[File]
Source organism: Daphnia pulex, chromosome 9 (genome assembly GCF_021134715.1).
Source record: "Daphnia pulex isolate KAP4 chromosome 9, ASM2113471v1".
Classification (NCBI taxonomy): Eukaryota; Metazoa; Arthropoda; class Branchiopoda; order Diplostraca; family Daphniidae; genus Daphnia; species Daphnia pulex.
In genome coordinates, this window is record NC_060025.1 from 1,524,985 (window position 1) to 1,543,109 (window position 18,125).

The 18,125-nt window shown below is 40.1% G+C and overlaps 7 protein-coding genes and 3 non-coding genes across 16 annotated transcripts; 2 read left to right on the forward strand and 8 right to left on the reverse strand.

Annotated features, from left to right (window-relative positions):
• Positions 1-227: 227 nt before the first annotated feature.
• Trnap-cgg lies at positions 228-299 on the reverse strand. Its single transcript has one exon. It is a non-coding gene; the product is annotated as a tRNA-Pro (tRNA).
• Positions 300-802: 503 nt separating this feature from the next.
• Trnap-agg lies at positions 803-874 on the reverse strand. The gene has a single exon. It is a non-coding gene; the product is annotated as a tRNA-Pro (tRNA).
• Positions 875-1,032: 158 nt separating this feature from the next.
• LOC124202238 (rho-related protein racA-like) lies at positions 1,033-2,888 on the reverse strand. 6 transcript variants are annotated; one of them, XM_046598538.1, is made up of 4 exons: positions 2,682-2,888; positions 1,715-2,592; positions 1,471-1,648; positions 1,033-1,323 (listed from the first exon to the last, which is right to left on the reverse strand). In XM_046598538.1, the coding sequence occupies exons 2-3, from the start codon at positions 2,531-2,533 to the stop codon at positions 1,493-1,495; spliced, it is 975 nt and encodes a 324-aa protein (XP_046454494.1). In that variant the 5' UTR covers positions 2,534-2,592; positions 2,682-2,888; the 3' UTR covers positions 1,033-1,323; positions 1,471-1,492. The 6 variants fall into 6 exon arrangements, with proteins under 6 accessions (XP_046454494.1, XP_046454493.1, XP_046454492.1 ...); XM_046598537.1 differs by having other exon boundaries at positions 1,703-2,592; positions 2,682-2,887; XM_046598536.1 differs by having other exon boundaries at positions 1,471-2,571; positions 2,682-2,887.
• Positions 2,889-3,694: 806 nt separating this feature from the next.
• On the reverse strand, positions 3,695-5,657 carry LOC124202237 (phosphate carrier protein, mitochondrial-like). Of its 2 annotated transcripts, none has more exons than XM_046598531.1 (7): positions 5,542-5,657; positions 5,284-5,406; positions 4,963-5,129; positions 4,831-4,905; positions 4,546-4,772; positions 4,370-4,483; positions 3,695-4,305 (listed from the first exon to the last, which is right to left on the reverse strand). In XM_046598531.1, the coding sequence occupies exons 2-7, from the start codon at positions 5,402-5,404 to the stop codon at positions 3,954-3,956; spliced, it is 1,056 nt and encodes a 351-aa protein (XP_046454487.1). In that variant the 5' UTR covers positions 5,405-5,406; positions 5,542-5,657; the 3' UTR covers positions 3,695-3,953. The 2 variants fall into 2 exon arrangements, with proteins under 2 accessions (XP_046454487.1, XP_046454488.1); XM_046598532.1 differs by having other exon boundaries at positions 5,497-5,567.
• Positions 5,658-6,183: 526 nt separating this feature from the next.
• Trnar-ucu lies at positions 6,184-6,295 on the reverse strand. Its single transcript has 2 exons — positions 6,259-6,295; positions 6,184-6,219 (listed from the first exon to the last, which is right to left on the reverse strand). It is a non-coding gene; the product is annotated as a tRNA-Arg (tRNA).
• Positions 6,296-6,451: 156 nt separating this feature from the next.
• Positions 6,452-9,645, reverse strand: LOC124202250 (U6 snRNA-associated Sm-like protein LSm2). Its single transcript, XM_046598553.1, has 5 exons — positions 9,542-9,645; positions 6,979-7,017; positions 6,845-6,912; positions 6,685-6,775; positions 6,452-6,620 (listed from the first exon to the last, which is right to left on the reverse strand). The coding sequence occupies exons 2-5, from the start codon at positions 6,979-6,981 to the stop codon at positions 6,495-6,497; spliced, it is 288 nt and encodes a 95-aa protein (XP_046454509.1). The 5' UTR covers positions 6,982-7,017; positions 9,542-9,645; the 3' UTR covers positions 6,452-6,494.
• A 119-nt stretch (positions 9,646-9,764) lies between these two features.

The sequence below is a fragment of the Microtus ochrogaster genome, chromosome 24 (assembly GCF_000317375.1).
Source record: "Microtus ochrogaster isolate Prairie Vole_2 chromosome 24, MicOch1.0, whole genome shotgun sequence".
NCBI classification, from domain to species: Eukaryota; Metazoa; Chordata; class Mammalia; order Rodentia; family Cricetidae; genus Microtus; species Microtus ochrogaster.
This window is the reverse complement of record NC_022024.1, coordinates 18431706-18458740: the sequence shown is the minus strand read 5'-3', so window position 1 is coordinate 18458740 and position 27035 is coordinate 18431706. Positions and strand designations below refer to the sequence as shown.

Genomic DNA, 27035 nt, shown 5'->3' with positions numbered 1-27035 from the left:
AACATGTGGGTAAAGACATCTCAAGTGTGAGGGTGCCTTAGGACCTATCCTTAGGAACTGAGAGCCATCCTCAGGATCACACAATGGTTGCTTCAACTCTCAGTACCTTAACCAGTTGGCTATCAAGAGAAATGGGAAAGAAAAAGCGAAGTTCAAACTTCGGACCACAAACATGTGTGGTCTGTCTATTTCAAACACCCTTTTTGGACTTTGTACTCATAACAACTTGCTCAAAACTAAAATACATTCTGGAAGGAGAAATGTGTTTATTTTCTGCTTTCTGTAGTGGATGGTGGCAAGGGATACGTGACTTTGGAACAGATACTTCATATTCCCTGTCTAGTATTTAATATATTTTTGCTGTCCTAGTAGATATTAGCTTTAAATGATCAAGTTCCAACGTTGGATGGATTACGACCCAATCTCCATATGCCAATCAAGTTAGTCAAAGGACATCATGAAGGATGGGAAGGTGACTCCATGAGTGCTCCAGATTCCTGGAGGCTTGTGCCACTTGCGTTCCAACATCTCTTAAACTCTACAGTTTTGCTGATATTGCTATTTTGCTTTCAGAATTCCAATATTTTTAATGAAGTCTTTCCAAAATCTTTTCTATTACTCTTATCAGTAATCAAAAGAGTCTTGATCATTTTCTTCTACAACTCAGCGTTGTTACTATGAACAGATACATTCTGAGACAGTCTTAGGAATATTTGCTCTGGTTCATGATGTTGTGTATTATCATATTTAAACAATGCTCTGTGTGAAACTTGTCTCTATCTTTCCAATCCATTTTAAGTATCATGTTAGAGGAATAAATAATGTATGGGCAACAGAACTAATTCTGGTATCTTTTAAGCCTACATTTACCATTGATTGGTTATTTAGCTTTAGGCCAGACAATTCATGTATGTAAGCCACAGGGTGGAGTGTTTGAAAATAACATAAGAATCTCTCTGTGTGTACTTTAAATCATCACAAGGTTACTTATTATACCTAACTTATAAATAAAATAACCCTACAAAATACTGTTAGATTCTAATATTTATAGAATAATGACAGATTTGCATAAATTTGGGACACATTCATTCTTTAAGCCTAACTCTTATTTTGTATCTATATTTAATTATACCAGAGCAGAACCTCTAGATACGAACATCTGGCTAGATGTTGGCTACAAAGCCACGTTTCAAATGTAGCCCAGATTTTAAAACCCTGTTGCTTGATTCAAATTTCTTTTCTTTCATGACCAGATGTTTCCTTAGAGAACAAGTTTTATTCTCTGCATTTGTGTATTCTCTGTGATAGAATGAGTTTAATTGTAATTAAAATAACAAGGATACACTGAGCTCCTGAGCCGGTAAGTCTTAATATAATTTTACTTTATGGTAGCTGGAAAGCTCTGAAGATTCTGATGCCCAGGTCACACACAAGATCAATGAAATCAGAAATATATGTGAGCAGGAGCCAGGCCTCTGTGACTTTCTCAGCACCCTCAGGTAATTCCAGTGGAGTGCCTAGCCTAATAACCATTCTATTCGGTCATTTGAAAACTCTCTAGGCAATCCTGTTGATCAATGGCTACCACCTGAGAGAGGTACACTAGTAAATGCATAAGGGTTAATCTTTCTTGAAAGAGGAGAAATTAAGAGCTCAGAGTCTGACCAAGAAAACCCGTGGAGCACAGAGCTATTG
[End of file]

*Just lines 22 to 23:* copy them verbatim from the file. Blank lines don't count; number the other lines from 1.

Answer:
NCBI classification, from domain to species: Eukaryota; Metazoa; Chordata; class Mammalia; order Rodentia; family Cricetidae; genus Microtus; species Microtus ochrogaster.
This window is the reverse complement of record NC_022024.1, coordinates 18431706-18458740: the sequence shown is the minus strand read 5'-3', so window position 1 is coordinate 18458740 and position 27035 is coordinate 18431706. Positions and strand designations below refer to the sequence as shown.